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Eighty one years ago W. S. Wallace commented on the first history of North America:  He was correct that the history was created by people speaking Old Norse.

But the educators and publishers of the New World History over whelmed the continued research of the first history.

W. S. Wallace
The Canadian Historical Review
University of Toronto Press
Volume 20, Number 1, March 1939
pp. 8-16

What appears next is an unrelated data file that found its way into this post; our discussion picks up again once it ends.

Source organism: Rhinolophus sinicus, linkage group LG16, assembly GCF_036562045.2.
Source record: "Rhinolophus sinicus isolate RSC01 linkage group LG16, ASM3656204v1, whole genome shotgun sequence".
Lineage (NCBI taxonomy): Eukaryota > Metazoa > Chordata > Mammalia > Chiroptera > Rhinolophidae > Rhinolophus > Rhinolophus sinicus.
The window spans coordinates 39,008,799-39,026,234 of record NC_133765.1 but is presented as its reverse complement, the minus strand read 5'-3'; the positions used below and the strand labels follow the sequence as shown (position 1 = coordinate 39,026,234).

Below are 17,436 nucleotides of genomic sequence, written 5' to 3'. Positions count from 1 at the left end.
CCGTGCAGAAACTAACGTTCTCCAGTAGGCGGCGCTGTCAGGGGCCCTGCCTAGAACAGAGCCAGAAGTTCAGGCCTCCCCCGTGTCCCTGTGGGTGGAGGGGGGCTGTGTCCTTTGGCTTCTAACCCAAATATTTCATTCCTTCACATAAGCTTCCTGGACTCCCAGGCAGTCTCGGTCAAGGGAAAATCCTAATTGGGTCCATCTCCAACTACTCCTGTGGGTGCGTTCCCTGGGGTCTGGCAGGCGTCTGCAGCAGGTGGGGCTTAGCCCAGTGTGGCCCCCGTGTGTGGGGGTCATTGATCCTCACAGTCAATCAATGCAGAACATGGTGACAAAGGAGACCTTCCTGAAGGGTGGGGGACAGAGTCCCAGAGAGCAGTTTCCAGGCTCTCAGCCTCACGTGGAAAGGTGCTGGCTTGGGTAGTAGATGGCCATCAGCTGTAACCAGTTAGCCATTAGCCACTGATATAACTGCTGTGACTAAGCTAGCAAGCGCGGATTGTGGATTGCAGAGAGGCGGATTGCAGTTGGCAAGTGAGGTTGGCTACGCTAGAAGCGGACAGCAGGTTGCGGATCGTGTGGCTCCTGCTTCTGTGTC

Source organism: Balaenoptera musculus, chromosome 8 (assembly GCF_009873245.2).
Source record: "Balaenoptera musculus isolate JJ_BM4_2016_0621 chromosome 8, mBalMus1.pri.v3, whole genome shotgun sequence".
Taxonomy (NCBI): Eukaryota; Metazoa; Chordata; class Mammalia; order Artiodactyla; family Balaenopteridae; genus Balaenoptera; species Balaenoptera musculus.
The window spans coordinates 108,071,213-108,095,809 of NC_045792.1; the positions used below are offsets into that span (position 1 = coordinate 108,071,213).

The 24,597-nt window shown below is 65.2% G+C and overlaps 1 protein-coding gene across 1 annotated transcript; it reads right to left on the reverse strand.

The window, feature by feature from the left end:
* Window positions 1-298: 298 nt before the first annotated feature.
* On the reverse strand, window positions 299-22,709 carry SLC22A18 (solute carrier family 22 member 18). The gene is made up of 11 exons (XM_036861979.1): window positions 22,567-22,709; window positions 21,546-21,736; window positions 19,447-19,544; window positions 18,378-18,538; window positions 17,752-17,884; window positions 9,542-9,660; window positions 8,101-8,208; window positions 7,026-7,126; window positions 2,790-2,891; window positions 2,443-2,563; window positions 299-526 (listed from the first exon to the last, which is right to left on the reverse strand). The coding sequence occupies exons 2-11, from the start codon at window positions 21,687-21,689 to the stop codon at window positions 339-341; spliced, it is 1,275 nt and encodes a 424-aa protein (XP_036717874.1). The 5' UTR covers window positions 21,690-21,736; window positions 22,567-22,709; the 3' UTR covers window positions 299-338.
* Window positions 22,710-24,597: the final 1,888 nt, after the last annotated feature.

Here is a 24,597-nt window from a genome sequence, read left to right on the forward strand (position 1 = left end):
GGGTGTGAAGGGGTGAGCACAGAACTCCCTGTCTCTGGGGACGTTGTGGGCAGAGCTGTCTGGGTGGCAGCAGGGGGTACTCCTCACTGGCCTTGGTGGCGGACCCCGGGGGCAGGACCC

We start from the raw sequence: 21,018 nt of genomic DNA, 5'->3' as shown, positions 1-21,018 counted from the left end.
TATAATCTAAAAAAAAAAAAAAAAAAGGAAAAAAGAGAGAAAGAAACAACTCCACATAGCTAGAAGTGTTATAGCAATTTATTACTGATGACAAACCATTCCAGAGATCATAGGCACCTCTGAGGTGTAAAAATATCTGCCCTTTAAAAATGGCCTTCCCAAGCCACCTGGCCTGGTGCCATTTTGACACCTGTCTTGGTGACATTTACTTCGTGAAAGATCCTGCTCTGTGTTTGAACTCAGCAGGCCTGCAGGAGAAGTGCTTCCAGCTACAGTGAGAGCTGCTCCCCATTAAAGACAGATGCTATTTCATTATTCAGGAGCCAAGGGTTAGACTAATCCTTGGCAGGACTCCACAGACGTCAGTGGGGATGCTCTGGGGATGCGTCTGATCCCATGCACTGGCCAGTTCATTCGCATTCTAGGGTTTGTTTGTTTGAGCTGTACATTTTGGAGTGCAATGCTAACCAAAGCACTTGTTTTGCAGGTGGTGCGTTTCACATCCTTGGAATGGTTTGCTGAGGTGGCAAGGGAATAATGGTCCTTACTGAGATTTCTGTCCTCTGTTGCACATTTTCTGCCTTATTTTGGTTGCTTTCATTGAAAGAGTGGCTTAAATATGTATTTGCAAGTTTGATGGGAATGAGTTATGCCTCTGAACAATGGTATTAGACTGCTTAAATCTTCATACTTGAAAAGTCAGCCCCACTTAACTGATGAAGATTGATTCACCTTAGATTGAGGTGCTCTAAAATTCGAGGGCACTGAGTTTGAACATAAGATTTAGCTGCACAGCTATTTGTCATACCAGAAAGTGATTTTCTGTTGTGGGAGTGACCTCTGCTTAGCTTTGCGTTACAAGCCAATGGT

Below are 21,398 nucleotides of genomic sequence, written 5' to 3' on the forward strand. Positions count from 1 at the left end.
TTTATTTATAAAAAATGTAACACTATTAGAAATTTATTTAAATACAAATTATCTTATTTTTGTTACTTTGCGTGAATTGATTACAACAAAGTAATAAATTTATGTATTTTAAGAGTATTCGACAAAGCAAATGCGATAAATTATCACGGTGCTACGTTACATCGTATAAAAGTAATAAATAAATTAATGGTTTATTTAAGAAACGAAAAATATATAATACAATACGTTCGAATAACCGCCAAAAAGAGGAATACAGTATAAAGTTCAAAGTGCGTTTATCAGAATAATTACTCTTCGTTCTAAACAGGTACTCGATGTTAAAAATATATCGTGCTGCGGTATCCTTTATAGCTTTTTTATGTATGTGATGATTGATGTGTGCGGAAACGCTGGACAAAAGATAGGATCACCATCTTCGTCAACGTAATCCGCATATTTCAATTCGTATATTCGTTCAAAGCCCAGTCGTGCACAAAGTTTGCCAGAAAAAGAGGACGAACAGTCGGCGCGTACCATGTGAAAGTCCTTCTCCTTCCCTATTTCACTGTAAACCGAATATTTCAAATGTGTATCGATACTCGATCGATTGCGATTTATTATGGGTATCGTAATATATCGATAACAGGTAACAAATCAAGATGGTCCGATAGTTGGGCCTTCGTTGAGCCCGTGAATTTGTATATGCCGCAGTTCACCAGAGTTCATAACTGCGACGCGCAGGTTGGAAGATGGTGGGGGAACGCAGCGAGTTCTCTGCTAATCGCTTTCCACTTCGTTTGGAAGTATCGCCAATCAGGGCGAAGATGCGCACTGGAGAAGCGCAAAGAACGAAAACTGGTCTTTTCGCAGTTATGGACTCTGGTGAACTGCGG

THE LITERATURE RELATING TO THE NORSE VOYAGES TO AMERICA OR amere layman to invade the highly controversial field of the Norse voyages to America in the middle ages may smack of  temerity. The subjectis so complex that it involves a knowledgeof Old Norse literature, medieval cosmography and navigation ,archaeology, anthropology, zoology, botany, and climatology ;and the present writer must disclaim anything but the most superficial acquaintance with any of those branches of knowledge. But the bibliographer has always a useful purpose to serve; and a survey of the literature relating to the Norse voyages to America may not now be without value, especially when interest in the subject has bee nrevived by the recent discovery of what seem to be Viking weapons near Beardmore in northern Ontario, and their acquisition by the Royal Ontario Museum, as described by Professor Currelly in the preceding paper. If, in the courseof this bibliographical survey,the writer attempts to pass judgment on the validity of some of the contributions made to the subject, it must be remembered that even in a court of law a simple juryman is often called upon to assess the value of the evidence of expert witnesses. Our knowledge of the Norse voyages to Americ are stsprimarily on (1) the detailed narratives of two apparently independent Icelandic sagas, known as the Sagaof Eric the Red and the Flatey book,committed to writing many years after the events they purport to describe;(2) a reference to Vinlandin Adam of Bremen's Description sularurnaquilonis,written before 1070, but not printedu ntil 115015; and (8) several references to Vinland, Maryland , and "Newland" in Icelandic and Norwegian annals. This evidence places, and has placed for a longtime,beyond any reasonable doubt the fact that the Norsemen found their way to the shores of the North American continent about the year 1000, and continued to visit it for about three and a half centuries. But about thedetail sof thesevoyages the widest diversity of opinion has prevailed. There are those who regard the sagas as in large part mythical, and admit no more th an the bare fact of the voyages themselves; and  there are those who treat the sagas as if they were actual ship's logs. Among he latter, there are those who have identified Vinland with places in the north-eastern coast of North America as far apart as Hamilton inlet in Labrador and Long Island sound off New York; those who have identified the "Sara- LITERATURE RELATING TO THE NORSE VOYAGES TO AMERICA 9 lings" or natives of the sagasas Indians or as Eskimo; and those who have argued that the "wine-berries" of the sagas were grapes or cranberries. The imagination and in genuity displayed by each subsequent comment tor  n the sagas has had, when one considers the divergent results obtained, almost a humorous side. Finally, attempts have been made to prove the existencein North America (apart from Greenland) of archaeological remains of the Norse visits. Of these only one, the Runic inscription found in 1028 on the island of Kingitors book in Baffin bay, and now lodged in the National Museum in Copenhagen.has, so far as I know, been universally accepted as genuine. Others, suchas the inscription on the Dighton Rock or the Rhode Island watch-tower to which Longfellow had referencein his ballad "The skeleton in armour," have been conclusivelyproved to have no connection with the Norsemen. Still others, such as the so-called Kensington runestone found in Minnesota and the Beardmore sword found in northern Ontario, are still the subjectsof controversy. A knowledgeof the Norse voyagesto America must have been common property among the people of Iceland and Norway in the middle ages, and (as we have seen) they were known to a German writer in the eleventh century. The fact that in 1121 Eric Gnupssonwas appointed by Pope Paschal II "bishop of Greenlandand Vinland in partibusinfidelium," and went in search of Vinland, has suggestedthat there may be documentsin the archives of the Vatican which might throw light on the Norse voyages to America; but no such documents have been found. It would seemprobable that someknowledgeof the Norse visits to America must have percolatedthrough to southernEurope in the middle ages;but, if so, such knowledge must have been lost and forgotten. It appearsthat when ChristopherColumbusand John Cabot set out on their epoch-makingvoyages,they knew little or nothing of the bold mariners who had preceded them. Even Adam of Bremen's brief description of Vinland was not printed until a century later. The first printed bookgiving an accountof the Norsevoyages to America was the Historia Vinlandiae Antiquae,publishedin Latin in 17015 by Thormod Torfaeus,an Icelander who was born in 1686 and died in Norway in 1710, and who actually had in his possession the Flatey book. Torfaeusattempted only a summary of the Norse sagas,and did not reproducethem...